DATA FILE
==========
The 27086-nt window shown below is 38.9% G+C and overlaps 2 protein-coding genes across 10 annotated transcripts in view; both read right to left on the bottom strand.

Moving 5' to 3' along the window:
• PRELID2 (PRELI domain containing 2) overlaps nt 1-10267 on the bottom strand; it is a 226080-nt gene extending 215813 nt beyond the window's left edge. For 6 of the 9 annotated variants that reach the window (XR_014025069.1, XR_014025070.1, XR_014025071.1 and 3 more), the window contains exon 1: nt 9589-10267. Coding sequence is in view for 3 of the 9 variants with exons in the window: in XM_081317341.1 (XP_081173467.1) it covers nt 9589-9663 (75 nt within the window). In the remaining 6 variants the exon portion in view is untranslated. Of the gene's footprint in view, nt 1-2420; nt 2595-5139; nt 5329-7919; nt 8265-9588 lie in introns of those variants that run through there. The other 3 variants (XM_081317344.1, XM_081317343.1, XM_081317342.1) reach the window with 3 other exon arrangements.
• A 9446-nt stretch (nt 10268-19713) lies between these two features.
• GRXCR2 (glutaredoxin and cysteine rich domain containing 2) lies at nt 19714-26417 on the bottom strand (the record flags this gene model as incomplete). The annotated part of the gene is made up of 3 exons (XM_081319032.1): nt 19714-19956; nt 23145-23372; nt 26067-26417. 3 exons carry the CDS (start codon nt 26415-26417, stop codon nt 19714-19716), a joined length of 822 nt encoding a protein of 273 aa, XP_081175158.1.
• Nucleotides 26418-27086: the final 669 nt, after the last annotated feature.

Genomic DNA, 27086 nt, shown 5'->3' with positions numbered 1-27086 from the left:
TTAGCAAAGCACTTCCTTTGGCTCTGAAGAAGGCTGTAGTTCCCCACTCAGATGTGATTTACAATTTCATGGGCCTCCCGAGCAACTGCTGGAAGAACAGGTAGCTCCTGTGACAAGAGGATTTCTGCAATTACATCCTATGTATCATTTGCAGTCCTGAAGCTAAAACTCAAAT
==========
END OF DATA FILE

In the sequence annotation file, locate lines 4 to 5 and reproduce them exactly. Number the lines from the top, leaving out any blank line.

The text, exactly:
• A 9446-nt stretch (nt 10268-19713) lies between these two features.
• GRXCR2 (glutaredoxin and cysteine rich domain containing 2) lies at nt 19714-26417 on the bottom strand (the record flags this gene model as incomplete). The annotated part of the gene is made up of 3 exons (XM_081319032.1): nt 19714-19956; nt 23145-23372; nt 26067-26417. 3 exons carry the CDS (start codon nt 26415-26417, stop codon nt 19714-19716), a joined length of 822 nt encoding a protein of 273 aa, XP_081175158.1.